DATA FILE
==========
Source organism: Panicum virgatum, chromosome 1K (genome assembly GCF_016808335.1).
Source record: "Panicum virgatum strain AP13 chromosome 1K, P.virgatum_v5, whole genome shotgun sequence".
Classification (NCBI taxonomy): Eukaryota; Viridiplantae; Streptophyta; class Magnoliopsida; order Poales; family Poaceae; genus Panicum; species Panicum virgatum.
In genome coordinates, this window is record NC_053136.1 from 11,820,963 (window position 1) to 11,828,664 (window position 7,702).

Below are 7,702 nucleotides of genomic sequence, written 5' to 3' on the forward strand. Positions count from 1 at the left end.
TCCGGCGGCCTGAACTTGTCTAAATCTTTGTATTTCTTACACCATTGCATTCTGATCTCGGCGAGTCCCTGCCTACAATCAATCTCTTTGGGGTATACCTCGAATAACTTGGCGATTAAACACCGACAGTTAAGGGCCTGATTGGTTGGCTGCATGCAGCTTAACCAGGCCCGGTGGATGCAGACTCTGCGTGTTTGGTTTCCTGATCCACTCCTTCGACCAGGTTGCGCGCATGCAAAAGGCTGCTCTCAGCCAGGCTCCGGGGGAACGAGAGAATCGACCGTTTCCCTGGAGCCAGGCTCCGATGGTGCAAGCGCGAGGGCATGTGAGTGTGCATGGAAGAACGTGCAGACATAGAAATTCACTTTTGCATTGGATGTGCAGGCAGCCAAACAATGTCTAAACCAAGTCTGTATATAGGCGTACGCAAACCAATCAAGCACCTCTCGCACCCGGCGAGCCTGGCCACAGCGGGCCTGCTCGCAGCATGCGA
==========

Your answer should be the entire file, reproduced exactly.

Source organism: Panicum virgatum, chromosome 1K (genome assembly GCF_016808335.1).
Source record: "Panicum virgatum strain AP13 chromosome 1K, P.virgatum_v5, whole genome shotgun sequence".
Classification (NCBI taxonomy): Eukaryota; Viridiplantae; Streptophyta; class Magnoliopsida; order Poales; family Poaceae; genus Panicum; species Panicum virgatum.
In genome coordinates, this window is record NC_053136.1 from 11,820,963 (window position 1) to 11,828,664 (window position 7,702).

Below are 7,702 nucleotides of genomic sequence, written 5' to 3' on the forward strand. Positions count from 1 at the left end.
TCCGGCGGCCTGAACTTGTCTAAATCTTTGTATTTCTTACACCATTGCATTCTGATCTCGGCGAGTCCCTGCCTACAATCAATCTCTTTGGGGTATACCTCGAATAACTTGGCGATTAAACACCGACAGTTAAGGGCCTGATTGGTTGGCTGCATGCAGCTTAACCAGGCCCGGTGGATGCAGACTCTGCGTGTTTGGTTTCCTGATCCACTCCTTCGACCAGGTTGCGCGCATGCAAAAGGCTGCTCTCAGCCAGGCTCCGGGGGAACGAGAGAATCGACCGTTTCCCTGGAGCCAGGCTCCGATGGTGCAAGCGCGAGGGCATGTGAGTGTGCATGGAAGAACGTGCAGACATAGAAATTCACTTTTGCATTGGATGTGCAGGCAGCCAAACAATGTCTAAACCAAGTCTGTATATAGGCGTACGCAAACCAATCAAGCACCTCTCGCACCCGGCGAGCCTGGCCACAGCGGGCCTGCTCGCAGCATGCGA